It is very true that the apostle admonishes the Thessalonians, in his first letter to them: "Now we exhort you, brethren, warn them that are unruly, comfort the feeble-minded, support the weak, be patient toward all men," chap. 5:14, yet this was not to be done at the expense of the truth. This is evident also from the oft-quoted passage: "To the weak became I weak," 1 Cor. 9:22, for this accommodation was not with reference to his teaching, but concerned only his tactful handling of the erring brethren, as the parallels in vv. 20 and 21 show. And when the apostle writes, 1 Cor. 11:19: "For there must be also heresies among you," he does not sanction falsehood in the midst of the Church, nor will he at any time tolerate error, for the divisions to which he has reference are not a necessity sanctioned by God, but the inevitable consequence and concomitant of perverse human nature. Toleration of weakness and ignorance we find in many parts of Scripture, but no acceptance of, or accommodation to, any denial of the truth revealed by God. In other words: The distinction between fundamental and non-fundamental doctrines is undoubtedly Scriptural, as so many Lutheran dogmaticians have shown, and a denial of the former a priori excludes from the Church in any meaning of the term, but persistence in denying any part of the revealed truth is out of harmony with the doctrine of inspiration and Holy Scriptureís own claim of clarity and perspicuity. If such denial or stubborn refusal to accept the truth is established, this alone is divisive of church fellowship.

But this leads us to the third question which we must answer in this short discussion, namely this: What distinction must we observe, what conclusions must we draw, and what practical applications must we make in applying the principles of the Word of God to church conditions at any time?

Some of these questions have been incidentally answered above, in connection with the discussion of fundamental doctrines. It is Godís judgment upon men when He states, 1 John 5:12b: "He that hath not the Son of God hath not life." Jesus Himself clearly draws the line of demarcation, when He declares: "No man cometh unto the Father, but by Me." John 14:6b. And again: "If any man abide not in Me, he is cast forth as a branch, and is withered." John 15:6a. The challenge of Peter still stands: "Neither is there salvation in any other; for there is none other name under heaven given among men, whereby we must be saved." Acts 4:12. The declaration of Saint Paul is just as unequivocal: "Christ is become of no effect unto you, whosoever of you are justified by the Law: ye are fallen from grace." Gal. 5:4. These statements fully cover the fundamental doctrines of the Bible and leave no question as to their being divisive of church fellowship. It would be impossible for an orthodox congregation, for an orthodox synod, to practice fellowship with such as deny the doctrines of sin and its consequences, of the person of Christ, of the vicarious atonement, of the Word of God as the object of saving faith, of the resurrection, of the Trinity, and of similar articles of faith.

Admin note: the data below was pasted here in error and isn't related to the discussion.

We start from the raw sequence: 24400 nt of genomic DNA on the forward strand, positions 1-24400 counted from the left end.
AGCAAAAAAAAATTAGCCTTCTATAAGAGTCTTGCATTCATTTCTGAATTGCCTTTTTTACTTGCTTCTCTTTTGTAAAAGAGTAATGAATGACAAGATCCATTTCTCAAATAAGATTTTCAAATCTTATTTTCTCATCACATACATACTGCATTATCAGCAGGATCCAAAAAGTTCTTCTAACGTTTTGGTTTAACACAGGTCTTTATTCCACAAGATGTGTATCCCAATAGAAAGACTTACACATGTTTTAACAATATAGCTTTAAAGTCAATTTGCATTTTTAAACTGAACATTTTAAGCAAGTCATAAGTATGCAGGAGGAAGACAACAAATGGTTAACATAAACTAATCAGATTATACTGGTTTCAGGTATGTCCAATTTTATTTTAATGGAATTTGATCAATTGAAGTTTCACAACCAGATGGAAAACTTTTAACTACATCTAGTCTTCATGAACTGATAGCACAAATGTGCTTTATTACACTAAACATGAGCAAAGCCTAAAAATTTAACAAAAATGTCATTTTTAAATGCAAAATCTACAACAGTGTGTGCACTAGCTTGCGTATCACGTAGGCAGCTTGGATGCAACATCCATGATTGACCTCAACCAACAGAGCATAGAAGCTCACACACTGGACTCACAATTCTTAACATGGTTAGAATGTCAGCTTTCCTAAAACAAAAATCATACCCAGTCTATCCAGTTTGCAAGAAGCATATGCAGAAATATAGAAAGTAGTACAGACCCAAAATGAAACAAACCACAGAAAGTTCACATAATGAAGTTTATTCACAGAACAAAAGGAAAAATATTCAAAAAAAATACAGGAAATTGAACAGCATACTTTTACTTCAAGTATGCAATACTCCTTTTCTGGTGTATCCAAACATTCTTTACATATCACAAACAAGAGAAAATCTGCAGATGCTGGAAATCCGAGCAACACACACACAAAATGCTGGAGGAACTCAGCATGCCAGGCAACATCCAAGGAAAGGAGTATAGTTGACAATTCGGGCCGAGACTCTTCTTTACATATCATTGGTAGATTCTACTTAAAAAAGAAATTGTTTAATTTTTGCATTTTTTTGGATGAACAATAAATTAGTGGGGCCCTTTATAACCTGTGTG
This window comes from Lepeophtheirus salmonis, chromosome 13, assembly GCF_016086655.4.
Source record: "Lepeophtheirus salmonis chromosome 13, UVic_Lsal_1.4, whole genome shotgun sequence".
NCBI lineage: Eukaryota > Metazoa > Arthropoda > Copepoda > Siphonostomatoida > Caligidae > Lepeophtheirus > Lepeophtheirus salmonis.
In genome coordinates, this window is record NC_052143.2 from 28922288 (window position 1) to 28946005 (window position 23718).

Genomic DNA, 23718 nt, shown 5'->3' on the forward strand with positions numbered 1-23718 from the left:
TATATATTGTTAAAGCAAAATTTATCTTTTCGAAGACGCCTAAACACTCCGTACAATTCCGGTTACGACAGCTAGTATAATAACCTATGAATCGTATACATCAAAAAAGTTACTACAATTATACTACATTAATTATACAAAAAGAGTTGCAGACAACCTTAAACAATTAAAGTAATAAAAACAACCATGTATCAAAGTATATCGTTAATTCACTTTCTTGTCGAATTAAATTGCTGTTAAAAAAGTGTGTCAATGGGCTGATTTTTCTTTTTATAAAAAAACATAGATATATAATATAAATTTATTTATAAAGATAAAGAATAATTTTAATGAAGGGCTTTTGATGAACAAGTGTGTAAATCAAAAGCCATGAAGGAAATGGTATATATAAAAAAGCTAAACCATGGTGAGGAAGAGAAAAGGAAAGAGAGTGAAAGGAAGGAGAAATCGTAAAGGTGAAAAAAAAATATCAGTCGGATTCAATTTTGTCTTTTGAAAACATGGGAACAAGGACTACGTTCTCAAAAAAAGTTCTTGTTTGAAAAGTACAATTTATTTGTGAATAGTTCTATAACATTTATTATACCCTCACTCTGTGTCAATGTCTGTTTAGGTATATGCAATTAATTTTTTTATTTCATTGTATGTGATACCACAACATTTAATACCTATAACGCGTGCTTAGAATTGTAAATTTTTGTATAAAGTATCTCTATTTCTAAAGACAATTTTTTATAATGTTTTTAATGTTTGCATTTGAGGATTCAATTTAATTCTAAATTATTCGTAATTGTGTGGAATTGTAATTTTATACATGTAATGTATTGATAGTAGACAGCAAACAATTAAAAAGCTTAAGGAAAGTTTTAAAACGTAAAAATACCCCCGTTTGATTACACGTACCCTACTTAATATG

Let us, for the moment, disregard the so-called non-fundamental doctrines and consider open questions or theological problems. From the definition or description given above, with the various examples adduced, it is evidence that such questions cannot be regarded as being divisive of church fellowship, for the simple reason that the Holy Scriptures themselves do not give an answer. In this field a Christian theologian may hold an opinion, but he dare not insist upon making this opinion an issue. He may not propose it or make propaganda for it as publica doctrina. If he does, he becomes guilty of fomenting schisms in the Church.

The decision regarding questions of life is not quite so clear-cut. With regard to the unnatural bobbing of womenís hair, for example, 1 Cor. 11:5 ff., the apostle definitely states the principle that nature itself teaches long hair to be the correct thing for women. Yet he does not make this an issue which would lead to church discipline, according to verse 16. In a very similar way, the apostle very strongly urges his apostolic advice, with the plea that "the present distress" would seem to demand it, that the unmarried state should be preferred. Yet he explains that it is not his intention to cast a snare upon his readers, 1 Cor. 7:35, and he introduces the discussion of his suggestion with a statement of the principle laid down by God in instituting holy wedlock: "Let every man have his own wife, and let every woman have her own husband." V. 2. He does not make these matters divisive of church fellowship.